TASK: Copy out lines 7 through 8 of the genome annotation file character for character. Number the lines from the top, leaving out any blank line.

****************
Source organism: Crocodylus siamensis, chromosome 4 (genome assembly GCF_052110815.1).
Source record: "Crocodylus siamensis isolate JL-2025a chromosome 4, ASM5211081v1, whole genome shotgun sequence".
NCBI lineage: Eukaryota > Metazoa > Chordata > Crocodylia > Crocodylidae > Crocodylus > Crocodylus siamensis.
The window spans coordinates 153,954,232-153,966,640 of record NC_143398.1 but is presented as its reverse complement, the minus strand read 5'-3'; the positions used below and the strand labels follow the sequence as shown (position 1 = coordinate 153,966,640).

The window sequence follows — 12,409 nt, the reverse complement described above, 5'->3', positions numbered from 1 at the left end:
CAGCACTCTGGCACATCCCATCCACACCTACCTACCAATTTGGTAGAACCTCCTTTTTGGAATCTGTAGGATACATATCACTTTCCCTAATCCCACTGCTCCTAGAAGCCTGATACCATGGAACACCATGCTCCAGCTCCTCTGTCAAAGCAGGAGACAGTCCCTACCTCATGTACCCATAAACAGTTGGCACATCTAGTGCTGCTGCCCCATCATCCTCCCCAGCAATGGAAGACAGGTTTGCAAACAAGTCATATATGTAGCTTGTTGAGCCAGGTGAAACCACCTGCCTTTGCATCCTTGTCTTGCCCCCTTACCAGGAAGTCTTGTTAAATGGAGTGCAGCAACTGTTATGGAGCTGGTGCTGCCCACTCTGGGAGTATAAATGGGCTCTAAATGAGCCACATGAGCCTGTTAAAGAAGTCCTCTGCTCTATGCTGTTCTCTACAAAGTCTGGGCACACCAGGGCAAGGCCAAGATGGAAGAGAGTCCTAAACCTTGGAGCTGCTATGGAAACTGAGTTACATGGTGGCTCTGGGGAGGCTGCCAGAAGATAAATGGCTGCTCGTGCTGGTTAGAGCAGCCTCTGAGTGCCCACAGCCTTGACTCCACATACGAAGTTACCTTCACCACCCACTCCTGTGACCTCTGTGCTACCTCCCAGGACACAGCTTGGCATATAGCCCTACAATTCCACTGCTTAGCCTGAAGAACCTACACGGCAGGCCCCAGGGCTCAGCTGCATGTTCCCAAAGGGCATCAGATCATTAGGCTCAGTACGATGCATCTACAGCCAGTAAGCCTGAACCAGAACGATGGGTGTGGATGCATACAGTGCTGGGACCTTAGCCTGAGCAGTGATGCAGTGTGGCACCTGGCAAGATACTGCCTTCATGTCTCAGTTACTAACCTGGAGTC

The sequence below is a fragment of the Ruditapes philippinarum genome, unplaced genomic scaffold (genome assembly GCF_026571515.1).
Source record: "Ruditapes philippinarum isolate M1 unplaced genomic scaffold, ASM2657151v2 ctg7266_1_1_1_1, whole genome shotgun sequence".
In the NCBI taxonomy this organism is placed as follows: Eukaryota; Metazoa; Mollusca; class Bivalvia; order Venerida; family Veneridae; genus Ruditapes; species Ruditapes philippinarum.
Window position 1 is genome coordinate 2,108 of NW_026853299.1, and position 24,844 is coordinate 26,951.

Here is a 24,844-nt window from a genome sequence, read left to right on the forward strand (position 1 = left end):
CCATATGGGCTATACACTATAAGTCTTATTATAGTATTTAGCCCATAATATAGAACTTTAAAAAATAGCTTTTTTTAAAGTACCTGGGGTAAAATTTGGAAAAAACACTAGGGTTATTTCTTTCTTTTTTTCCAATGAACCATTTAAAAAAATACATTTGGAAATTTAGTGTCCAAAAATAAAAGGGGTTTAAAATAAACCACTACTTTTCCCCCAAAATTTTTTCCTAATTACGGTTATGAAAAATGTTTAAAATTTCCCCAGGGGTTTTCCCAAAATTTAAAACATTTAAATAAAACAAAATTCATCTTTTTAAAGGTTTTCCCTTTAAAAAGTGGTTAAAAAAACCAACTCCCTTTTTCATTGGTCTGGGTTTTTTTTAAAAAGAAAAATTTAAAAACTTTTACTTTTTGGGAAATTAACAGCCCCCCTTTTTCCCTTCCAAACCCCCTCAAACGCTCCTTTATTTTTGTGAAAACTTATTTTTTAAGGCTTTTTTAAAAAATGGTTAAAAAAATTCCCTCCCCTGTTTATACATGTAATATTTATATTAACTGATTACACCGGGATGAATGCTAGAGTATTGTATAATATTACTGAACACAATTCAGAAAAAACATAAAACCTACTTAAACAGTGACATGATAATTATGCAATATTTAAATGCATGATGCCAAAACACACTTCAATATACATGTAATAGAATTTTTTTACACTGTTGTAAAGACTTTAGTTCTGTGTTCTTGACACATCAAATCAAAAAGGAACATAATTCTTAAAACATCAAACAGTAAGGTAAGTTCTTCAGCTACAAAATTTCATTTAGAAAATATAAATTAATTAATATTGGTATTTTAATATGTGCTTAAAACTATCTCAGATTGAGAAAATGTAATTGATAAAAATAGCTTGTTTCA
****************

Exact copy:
The sequence below is a fragment of the Ruditapes philippinarum genome, unplaced genomic scaffold (genome assembly GCF_026571515.1).
Source record: "Ruditapes philippinarum isolate M1 unplaced genomic scaffold, ASM2657151v2 ctg7266_1_1_1_1, whole genome shotgun sequence".